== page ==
Anthony S. Fell
Pension Fund   David F. Denison (Chair)
    Edward C. Lumley
    James Prentice
    Carole Taylor
    Paul R. Weiss

 

28    BCE Inc.    2013 Annual Information Form

   
 

    7 OUR DIRECTORS AND EXECUTIVE OFFICERS

   

7.2 EXECUTIVE OFFICERS

The table below lists BCE’s and Bell Canada’s executive officers, where they lived and the office that they held at BCE and/or Bell Canada on March 6, 2014.

NAME   PROVINCE AND COUNTRY OF RESIDENCE   OFFICE HELD AT BCE/BELL CANADA
Mirko Bibic   Ontario, Canada   Executive Vice-President and Chief Legal & Regulatory Officer
        (BCE and Bell Canada)
Charles W. Brown (1)   Ontario, Canada   President – The Source (Bell Canada)
Michael Cole   Ontario, Canada   Executive Vice-President and Chief Information Officer (Bell Canada)
George A. Cope   Ontario, Canada   President and Chief Executive Officer (BCE and Bell Canada)
Kevin W. Crull   Ontario, Canada   President – Bell Media (Bell Canada)
Stephen Howe   Ontario, Canada   Executive Vice-President and Chief Technology Officer (Bell Canada)
Bernard le Duc   Ontario, Canada   Executive Vice-President – Corporate Services (BCE and Bell Canada)
Thomas Little   Ontario, Canada   President – Bell Business Markets (Bell Canada)
Wade Oosterman   Ontario, Canada   President – Bell Mobility and Bell Residential Services and Chief Brand
        Officer (Bell Canada)
Mary Ann Turcke   Ontario, Canada   Executive Vice-President – Field Operations (Bell Canada)
Martine Turcotte   Québec, Canada   Vice Chair – Québec (BCE and Bell Canada)
Siim A. Vanaselja   Québec, Canada   Executive Vice-President and Chief Financial Officer (BCE and
        Bell Canada)
John Watson   Ontario, Canada   Executive Vice-President – Customer Operations (Bell Canada)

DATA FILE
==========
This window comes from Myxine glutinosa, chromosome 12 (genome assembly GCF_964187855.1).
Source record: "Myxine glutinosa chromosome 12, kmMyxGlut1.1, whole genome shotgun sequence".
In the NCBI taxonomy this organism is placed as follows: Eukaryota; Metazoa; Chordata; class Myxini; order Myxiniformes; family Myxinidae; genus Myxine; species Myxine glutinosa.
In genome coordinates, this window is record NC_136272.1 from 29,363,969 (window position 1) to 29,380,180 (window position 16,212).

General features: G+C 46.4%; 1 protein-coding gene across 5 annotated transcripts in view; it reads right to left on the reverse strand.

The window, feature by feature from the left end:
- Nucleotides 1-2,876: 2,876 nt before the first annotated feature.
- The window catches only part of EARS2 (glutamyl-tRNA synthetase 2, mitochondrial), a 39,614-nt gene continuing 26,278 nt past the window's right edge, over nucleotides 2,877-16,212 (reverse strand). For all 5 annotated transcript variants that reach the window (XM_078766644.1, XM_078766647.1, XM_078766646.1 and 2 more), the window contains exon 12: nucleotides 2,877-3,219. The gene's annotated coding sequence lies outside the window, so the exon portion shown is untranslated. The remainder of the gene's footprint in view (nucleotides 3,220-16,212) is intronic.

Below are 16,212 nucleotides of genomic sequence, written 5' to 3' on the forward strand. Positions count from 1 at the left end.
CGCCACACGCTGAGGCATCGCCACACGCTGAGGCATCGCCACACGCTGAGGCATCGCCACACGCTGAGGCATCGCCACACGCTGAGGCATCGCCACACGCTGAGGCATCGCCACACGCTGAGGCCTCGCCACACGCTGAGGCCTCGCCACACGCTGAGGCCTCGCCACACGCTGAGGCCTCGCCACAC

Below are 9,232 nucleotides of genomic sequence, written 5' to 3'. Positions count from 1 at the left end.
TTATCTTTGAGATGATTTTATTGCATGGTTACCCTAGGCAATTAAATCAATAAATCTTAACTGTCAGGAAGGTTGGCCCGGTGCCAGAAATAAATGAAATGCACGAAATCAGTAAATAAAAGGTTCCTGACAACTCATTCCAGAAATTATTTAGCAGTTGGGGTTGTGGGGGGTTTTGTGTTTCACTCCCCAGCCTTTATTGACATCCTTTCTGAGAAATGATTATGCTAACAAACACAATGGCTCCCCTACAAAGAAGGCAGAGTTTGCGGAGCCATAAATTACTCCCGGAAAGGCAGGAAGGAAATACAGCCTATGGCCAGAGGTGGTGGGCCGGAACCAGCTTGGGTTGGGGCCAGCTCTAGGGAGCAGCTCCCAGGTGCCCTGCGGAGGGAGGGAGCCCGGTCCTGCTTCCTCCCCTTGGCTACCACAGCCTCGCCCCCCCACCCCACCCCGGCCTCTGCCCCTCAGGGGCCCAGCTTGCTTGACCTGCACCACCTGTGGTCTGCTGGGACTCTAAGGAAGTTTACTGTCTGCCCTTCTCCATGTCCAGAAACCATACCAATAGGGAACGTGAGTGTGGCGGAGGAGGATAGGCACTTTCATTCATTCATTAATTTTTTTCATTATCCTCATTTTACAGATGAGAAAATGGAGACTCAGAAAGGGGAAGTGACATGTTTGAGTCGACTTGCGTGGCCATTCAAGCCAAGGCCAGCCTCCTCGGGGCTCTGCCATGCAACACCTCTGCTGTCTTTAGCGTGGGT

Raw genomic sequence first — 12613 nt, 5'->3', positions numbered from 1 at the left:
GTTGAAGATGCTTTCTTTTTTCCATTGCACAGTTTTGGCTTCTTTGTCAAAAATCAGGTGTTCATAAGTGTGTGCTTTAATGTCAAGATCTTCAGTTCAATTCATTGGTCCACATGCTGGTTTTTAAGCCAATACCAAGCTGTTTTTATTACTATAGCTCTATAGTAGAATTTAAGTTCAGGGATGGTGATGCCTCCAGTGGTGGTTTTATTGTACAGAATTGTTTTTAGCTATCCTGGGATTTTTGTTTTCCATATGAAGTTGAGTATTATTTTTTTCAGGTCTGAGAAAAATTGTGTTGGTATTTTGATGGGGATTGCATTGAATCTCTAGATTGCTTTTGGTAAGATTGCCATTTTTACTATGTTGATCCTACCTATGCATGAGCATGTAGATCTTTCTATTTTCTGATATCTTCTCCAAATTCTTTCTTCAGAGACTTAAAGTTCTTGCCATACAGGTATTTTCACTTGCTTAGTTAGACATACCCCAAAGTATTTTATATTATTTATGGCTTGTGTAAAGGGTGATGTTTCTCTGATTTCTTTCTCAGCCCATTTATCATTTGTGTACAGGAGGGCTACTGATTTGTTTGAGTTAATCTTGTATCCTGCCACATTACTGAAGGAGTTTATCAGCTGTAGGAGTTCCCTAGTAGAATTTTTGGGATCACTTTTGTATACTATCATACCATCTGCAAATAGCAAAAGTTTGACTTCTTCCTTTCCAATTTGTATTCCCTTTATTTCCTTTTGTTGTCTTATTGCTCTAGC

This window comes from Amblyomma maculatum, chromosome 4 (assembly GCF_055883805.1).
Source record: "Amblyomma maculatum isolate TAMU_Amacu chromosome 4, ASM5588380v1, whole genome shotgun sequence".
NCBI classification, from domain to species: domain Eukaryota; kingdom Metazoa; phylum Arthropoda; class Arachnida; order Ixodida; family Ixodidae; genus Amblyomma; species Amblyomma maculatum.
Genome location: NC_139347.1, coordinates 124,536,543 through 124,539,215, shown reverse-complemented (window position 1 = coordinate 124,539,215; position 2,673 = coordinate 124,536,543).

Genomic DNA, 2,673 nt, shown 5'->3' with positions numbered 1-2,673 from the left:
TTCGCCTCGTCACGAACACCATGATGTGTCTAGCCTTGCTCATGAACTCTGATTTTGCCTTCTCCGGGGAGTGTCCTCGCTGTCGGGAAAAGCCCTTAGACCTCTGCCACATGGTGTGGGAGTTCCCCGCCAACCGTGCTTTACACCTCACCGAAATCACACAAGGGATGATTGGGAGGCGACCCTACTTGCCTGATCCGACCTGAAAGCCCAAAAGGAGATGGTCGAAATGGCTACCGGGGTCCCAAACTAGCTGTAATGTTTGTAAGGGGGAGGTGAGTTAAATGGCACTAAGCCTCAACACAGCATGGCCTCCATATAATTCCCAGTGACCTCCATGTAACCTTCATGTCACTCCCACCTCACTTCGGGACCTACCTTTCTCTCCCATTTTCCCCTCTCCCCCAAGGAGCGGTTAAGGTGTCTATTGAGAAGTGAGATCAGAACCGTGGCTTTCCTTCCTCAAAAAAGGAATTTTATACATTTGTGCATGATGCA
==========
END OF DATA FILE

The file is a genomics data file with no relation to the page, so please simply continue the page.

(1) Was a director and the Chief Executive Officer of Wave Wireless Corporation on, or during the year preceding, October 31, 2006, the date when Wave Wireless Corporation filed a voluntary petition for relief pursuant to Chapter 11 of Title 11 of the United States Code in the United States Bankruptcy Court.

PAST OCCUPATION

All of our executive officers have held their present positions or other executive positions with BCE or Bell Canada during the past five years or more, except for:

OFFICER   PAST OCCUPATION
Mr. Little   President and Chief Executive Officer, Visual Sonics Inc. from June 2002 to May 2009
Mr. Watson   Executive Vice-President and President, Telus Consumer Solutions, TELUS Communications Inc. from
    April 2005 to June 2009

7.3 DIRECTORS’ AND EXECUTIVE OFFICERS’ SHARE OWNERSHIP

As at December 31, 2013, BCE’s directors and executive officers as a group beneficially owned, or exercised control or direction over, directly or indirectly, 760,233 common shares (or 0.1%) of BCE.

BCE Inc.    2013 Annual Information Form    29

     

    8 LEGAL PROCEEDINGS

 
     

We become involved in various legal proceedings as a part of our business. This section describes important legal proceedings. While we cannot predict the final outcome or timing of the legal proceedings described below or of any other legal proceedings pending at March 6, 2014, based on the information currently available and management’s assessment of the merits of such legal proceedings, management believes that the resolution of these legal proceedings will not have a material and negative effect on our financial statements. We believe that we have strong defences and we intend to vigorously defend our positions.

PURPORTED CLASS ACTION CONCERNING CELLULAR USAGE AND BRAIN TUMOURS

In July 2013, BCE Inc., Bell Canada, Bell Mobility and Bell Aliant Inc. were served with a statement of claim previously filed pursuant to the Class Proceedings Act (British Columbia) in the Supreme Court of British Columbia. The action was brought against more than 25 defendants including wireless carriers and device manufacturers and seeks certification of a national class encompassing all persons in Canada, including their estates and spouses, who have used cellular phones next to their heads for a total of at least 1,600 hours. The purported class action also seeks certification of a subclass of such persons who have been diagnosed with a brain tumour (as well as their estates and spouses). The statement of claim alleges that the defendants that are wireless carriers are liable to the purported class on the basis of, among other things, negligence in the design and testing of cellular phones, failure to warn about the health risks associated with cellular phones, negligent misrepresentation, deceit, breach of warranty, and breach of competition, consumer protection and trade practices legislation. The plaintiffs seek unspecified damages, including reimbursement of defendants’ revenue earned from selling cellular phones to class members, and punitive damages. The lawsuit has not yet been certified as a class action.